Variant primitive type alias

Forgive my ignorance here, but I’ve been struggling with this for over an hour…

I’m trying to create a function that either accepts 2 integers or 2 floats, but I’m having trouble getting the syntax right:

This is incorrect ReScript, but should describe what I’m after:

type number = int | float

let add = (a: number, b: number) =>
  switch a {
  | int => a + b
  | float => a +. b

I suppose I could separate this into 2 functions, but I’m not sure if its the most elegant solution.
Any thoughts on this?

type number = Int(int) | Float(float)

let add = (a: number, b: number) =>
  switch (a, b) {
  | (Int(a), Int(b)) => Int(a + b)
  | (Float(a), Float(b)) => Float(a +. b)
  | (_, _) => raise(Not_found)

add(Int(1), Int(2))->Js.log
add(Float(3.0), Float(4.0))->Js.log

I’m not sure what you’re trying to do ultimately so this solution is likely overkill but it could be a use case for GADTs, example:

type rec number<_> = Int(int): number<int> | Float(float): number<float>

let add:
  type a. (number<a>, number<a>) => a =
  (a, b) =>
    switch (a, b) {
    | (Int(a), Int(b)) => a + b
    | (Float(a), Float(b)) => a +. b

let foo = add(Int(1), Int(2))

let bar = add(Int(1), Float(2.0)) // the compiler will complain here

This would make sure you only use the same kind of number for both arguments.


Thanks for the input, everyone.

Ultimately, I am wanting to build a function that can accept either a float or an int, and return the sum of the 2.

These solutions do help me understand the ReScript language a bit more, but if we have to explicitly encapsulate the numbers with Int() or Float() it might not be worth the extra effort to build a function like this.

I’m working on a very similar hurdle in my app as I’m getting up to speed with rescript. I think you can get close, maybe, with @unwrap and polymorphic variants? But I’m struggling to make this work on my end as well. I’ll offer it up for discussion and hopefully someone smarter can move us both in the right direction :slight_smile:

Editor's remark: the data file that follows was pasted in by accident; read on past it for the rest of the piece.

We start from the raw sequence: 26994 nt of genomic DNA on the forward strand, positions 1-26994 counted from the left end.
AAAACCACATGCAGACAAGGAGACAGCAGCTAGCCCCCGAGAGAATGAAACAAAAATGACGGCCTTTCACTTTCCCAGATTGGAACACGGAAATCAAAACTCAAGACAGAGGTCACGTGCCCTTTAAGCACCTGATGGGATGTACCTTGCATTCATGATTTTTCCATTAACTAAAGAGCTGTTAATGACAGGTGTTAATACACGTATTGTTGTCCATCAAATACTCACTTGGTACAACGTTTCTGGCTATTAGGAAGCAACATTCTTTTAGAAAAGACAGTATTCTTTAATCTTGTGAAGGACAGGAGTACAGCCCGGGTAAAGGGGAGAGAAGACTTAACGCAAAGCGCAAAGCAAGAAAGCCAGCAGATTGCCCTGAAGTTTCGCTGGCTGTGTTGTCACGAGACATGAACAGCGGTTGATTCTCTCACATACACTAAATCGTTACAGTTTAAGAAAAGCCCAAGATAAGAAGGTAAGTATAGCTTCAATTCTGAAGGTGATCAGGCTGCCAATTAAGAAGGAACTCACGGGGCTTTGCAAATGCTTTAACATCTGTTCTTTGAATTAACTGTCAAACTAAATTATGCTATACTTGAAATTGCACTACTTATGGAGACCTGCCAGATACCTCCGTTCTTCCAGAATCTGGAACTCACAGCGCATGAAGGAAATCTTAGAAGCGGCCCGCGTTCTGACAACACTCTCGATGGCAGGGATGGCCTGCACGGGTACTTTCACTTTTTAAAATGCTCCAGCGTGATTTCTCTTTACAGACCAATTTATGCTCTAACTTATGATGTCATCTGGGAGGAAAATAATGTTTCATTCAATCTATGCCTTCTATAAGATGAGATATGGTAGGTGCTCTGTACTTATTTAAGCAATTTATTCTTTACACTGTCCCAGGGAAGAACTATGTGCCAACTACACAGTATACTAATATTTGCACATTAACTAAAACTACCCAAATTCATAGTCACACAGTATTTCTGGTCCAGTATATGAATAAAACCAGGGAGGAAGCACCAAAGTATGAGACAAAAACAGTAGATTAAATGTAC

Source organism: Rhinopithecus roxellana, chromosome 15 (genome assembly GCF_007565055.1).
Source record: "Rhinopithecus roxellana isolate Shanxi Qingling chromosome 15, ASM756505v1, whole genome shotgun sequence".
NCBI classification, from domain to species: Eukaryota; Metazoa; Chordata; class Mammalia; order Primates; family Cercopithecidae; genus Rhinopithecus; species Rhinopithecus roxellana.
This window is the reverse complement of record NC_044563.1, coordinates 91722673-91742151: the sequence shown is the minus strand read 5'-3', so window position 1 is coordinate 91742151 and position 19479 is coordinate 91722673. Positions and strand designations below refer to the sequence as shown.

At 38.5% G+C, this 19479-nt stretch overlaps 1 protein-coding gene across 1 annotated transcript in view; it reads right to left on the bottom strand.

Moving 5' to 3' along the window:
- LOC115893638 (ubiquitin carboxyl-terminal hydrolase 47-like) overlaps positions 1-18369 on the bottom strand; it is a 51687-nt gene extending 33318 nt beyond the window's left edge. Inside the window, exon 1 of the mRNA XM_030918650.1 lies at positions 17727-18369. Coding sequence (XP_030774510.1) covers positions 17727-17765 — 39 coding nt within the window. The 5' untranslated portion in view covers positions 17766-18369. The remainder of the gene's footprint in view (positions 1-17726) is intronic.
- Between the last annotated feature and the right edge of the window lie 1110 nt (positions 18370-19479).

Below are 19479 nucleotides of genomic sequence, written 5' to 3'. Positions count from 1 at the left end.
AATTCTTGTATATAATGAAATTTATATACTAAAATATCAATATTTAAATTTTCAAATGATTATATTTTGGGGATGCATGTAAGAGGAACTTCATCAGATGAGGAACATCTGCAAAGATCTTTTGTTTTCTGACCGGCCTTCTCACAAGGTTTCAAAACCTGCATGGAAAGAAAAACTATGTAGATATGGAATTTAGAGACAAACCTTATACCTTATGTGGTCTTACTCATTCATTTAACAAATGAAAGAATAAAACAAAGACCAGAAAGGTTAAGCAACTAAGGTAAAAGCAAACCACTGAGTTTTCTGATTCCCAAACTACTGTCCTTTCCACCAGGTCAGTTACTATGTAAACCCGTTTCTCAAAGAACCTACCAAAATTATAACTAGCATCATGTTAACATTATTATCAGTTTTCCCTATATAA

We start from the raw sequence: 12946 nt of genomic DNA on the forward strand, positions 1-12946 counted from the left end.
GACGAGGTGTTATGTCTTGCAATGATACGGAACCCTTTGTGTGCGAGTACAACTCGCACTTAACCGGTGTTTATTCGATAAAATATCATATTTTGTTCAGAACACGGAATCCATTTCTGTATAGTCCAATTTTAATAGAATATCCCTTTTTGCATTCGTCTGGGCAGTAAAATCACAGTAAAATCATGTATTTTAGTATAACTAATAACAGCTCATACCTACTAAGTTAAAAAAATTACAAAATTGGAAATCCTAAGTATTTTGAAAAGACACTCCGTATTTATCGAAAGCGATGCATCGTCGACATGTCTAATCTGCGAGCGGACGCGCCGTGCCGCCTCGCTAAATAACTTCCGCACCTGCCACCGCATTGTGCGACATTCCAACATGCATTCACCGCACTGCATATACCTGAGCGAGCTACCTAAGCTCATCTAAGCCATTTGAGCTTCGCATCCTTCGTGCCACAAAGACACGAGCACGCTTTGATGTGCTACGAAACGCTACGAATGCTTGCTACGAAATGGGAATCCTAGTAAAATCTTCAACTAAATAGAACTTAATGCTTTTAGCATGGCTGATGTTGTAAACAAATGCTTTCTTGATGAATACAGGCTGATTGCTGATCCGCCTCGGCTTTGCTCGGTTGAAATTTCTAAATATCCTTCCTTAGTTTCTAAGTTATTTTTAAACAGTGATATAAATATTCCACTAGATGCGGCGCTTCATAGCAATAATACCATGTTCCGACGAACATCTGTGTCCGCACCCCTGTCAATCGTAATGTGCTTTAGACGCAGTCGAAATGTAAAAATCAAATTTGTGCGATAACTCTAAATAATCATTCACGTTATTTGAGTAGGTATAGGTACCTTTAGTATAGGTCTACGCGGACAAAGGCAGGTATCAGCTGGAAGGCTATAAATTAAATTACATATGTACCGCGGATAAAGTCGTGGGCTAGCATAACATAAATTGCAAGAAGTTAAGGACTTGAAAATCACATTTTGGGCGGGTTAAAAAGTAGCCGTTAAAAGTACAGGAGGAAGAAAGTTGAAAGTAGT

My attempt looks like this,

  let f = (arr: array<@unwrap [ #Int(int) | #Float(float) ]>): float => {

with which I’m hoping to enable invocations of the form,

f([1, 2.0, 4, 3.1])

where the elements of the input array are arbitrarily float or int type such that the caller doesn’t need to care about the explicit encapsulation with #Int() or #Float().

What you two are describing looks like a direct transcription of js code, not something you can or even want in rescript. If you want your argument to be of different types, variants are the way to go in rescript. What’s the issue with wrapping your arguments in variants?


In my case the issue is that I’m writing a library in ReScript which I intend to be consumed by TS/JS users, so explicitly wrapping arguments in variants translates to asking my consumers to explicitly wrap their arguments in {TYPE: 'Float', VAL: 1.0} or so.

Actually no, all js numbers can be considered as float in rescript, you don’t have to take ints into consideration.


I think two different functions is actually the best and most elegant solution. In pure ReScript code, you will never have a value in your code that could either be an int or a float. Every value will either be one or the other (or a different type), so it makes sense to just use a specific function for each type.

Trying to use one function on multiple types just isn’t how the language is designed. Wrapping the values in a variant type is one possibility, but it’s not elegant. Using different functions for each type is the norm for statically-typed languages like ReScript.

(This is also why + and +. are two different functions in the first place.)

If you’re able to provide some context for the bigger problem you’re trying to solve, then we may be able to offer some more guidance.


At the end of the day, in ReScript no types are special. We have no ability to say “int and float are related, here is the conversion between them”. Saying your function can accept either a float or an int is the same as saying it can accept either an apple or a TV.

Encapsulating related data in variants or providing multiple conversion functions for similar operations on different types are the only techniques we have available. For example, your int function could convert values to float (which is a no-op when compiled to JS) and then call the float function.